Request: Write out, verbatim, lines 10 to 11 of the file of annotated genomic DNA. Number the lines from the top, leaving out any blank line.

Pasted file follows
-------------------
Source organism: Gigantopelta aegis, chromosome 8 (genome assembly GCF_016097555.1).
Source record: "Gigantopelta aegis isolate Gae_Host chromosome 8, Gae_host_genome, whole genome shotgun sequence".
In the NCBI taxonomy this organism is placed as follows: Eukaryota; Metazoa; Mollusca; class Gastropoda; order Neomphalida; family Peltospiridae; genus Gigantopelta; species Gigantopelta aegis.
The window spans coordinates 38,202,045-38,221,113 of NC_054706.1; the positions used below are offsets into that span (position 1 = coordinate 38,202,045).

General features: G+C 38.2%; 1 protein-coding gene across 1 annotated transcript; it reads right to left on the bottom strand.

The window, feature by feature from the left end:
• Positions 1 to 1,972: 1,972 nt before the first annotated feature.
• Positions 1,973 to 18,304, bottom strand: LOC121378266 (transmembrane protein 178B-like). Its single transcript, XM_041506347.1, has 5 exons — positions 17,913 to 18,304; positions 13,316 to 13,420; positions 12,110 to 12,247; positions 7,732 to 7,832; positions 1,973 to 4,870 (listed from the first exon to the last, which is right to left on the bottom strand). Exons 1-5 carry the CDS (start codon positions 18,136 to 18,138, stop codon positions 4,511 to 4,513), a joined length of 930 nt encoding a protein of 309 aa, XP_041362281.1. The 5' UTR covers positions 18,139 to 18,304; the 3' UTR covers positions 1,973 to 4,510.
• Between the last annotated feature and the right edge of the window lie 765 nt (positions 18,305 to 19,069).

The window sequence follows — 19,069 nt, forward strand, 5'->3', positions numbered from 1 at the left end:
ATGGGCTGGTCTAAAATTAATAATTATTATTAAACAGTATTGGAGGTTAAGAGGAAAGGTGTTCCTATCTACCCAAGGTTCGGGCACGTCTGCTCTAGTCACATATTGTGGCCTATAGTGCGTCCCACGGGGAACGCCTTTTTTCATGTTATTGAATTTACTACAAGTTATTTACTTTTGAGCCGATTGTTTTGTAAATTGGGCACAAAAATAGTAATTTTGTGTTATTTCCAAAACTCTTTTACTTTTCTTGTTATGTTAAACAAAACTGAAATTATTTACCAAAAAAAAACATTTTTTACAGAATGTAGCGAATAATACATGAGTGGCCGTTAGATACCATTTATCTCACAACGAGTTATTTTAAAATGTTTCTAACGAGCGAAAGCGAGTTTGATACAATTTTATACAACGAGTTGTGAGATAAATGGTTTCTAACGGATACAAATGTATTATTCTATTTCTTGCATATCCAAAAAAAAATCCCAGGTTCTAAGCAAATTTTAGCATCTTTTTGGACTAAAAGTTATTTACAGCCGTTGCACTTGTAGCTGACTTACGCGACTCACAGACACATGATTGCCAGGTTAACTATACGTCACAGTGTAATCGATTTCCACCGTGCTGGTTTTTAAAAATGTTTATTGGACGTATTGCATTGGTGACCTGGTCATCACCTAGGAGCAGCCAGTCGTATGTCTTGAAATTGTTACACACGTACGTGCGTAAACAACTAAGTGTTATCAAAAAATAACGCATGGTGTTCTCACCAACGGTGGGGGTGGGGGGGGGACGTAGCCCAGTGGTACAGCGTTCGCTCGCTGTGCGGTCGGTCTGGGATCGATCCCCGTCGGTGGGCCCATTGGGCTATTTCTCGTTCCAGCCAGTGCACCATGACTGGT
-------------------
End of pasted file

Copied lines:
The window sequence follows — 19,069 nt, forward strand, 5'->3', positions numbered from 1 at the left end:
ATGGGCTGGTCTAAAATTAATAATTATTATTAAACAGTATTGGAGGTTAAGAGGAAAGGTGTTCCTATCTACCCAAGGTTCGGGCACGTCTGCTCTAGTCACATATTGTGGCCTATAGTGCGTCCCACGGGGAACGCCTTTTTTCATGTTATTGAATTTACTACAAGTTATTTACTTTTGAGCCGATTGTTTTGTAAATTGGGCACAAAAATAGTAATTTTGTGTTATTTCCAAAACTCTTTTACTTTTCTTGTTATGTTAAACAAAACTGAAATTATTTACCAAAAAAAAACATTTTTTACAGAATGTAGCGAATAATACATGAGTGGCCGTTAGATACCATTTATCTCACAACGAGTTATTTTAAAATGTTTCTAACGAGCGAAAGCGAGTTTGATACAATTTTATACAACGAGTTGTGAGATAAATGGTTTCTAACGGATACAAATGTATTATTCTATTTCTTGCATATCCAAAAAAAAATCCCAGGTTCTAAGCAAATTTTAGCATCTTTTTGGACTAAAAGTTATTTACAGCCGTTGCACTTGTAGCTGACTTACGCGACTCACAGACACATGATTGCCAGGTTAACTATACGTCACAGTGTAATCGATTTCCACCGTGCTGGTTTTTAAAAATGTTTATTGGACGTATTGCATTGGTGACCTGGTCATCACCTAGGAGCAGCCAGTCGTATGTCTTGAAATTGTTACACACGTACGTGCGTAAACAACTAAGTGTTATCAAAAAATAACGCATGGTGTTCTCACCAACGGTGGGGGTGGGGGGGGGACGTAGCCCAGTGGTACAGCGTTCGCTCGCTGTGCGGTCGGTCTGGGATCGATCCCCGTCGGTGGGCCCATTGGGCTATTTCTCGTTCCAGCCAGTGCACCATGACTGGT